Circular RNAs and Pulmonary Hypertension

The following is a summary of “Role of circular RNAs in pulmonary hypertension” published in the December 2022 issue of Respiratory by Ali et al.

Circular Ribonucleic acid (RNAs), also known as circRNAs, are non-protein-coding RNAs that are endogenous and covalently circularized. They are created through back-splicing. The vast majority of circRNAs are extremely stable, highly conserved, and expressed in a manner that is particular to tissues, cells, and stages of development. By sponging off microRNAs and connecting with RNA-binding proteins, circRNAs can play a vital part in a variety of different biological processes.

One example of this is the regulation of gene expression and protein translation. Due to the intimate connection that circRNAs have with the onset of various diseases, they have emerged as a subject of significant interest in the field of study. Because of their exceptional stability, capacity to conserve themselves in physiological fluids, and abundance in those fluids, they are prospective biomarkers for various disorders. A growing body of evidence suggests that aberrant expression of circRNAs and their targets plays a crucial role in pulmonary vascular remodeling and pulmonary arterial hypertension (group 1), in addition to other forms (groups 3 and 4) of pulmonary hypertension (PH).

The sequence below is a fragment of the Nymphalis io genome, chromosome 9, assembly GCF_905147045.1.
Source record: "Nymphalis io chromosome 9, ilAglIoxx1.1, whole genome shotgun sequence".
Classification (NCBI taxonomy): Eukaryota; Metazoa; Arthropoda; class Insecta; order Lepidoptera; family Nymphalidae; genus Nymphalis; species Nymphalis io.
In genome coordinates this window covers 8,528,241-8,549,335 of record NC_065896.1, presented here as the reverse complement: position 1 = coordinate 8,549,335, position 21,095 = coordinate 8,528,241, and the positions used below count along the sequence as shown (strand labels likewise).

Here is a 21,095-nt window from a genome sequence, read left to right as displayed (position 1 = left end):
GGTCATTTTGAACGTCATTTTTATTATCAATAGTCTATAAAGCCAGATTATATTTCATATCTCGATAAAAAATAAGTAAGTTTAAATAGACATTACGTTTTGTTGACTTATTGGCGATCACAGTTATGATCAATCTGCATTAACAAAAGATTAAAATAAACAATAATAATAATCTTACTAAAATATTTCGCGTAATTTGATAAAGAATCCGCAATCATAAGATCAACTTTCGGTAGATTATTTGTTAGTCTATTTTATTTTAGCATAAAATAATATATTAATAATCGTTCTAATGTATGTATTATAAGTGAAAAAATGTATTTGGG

These findings are consistent with the hypothesis that circRNAs are involved in the pathogenesis of pulmonary hypertension (PH). In this article, researchers will examine the roles that circRNAs play and the molecular mechanisms that underlie their contributions to the pathogenesis of pulmonary vascular remodelling and PH. Additionally, investigators highlight the potential of circRNAs in PH as both a therapeutic and biomarker tool.


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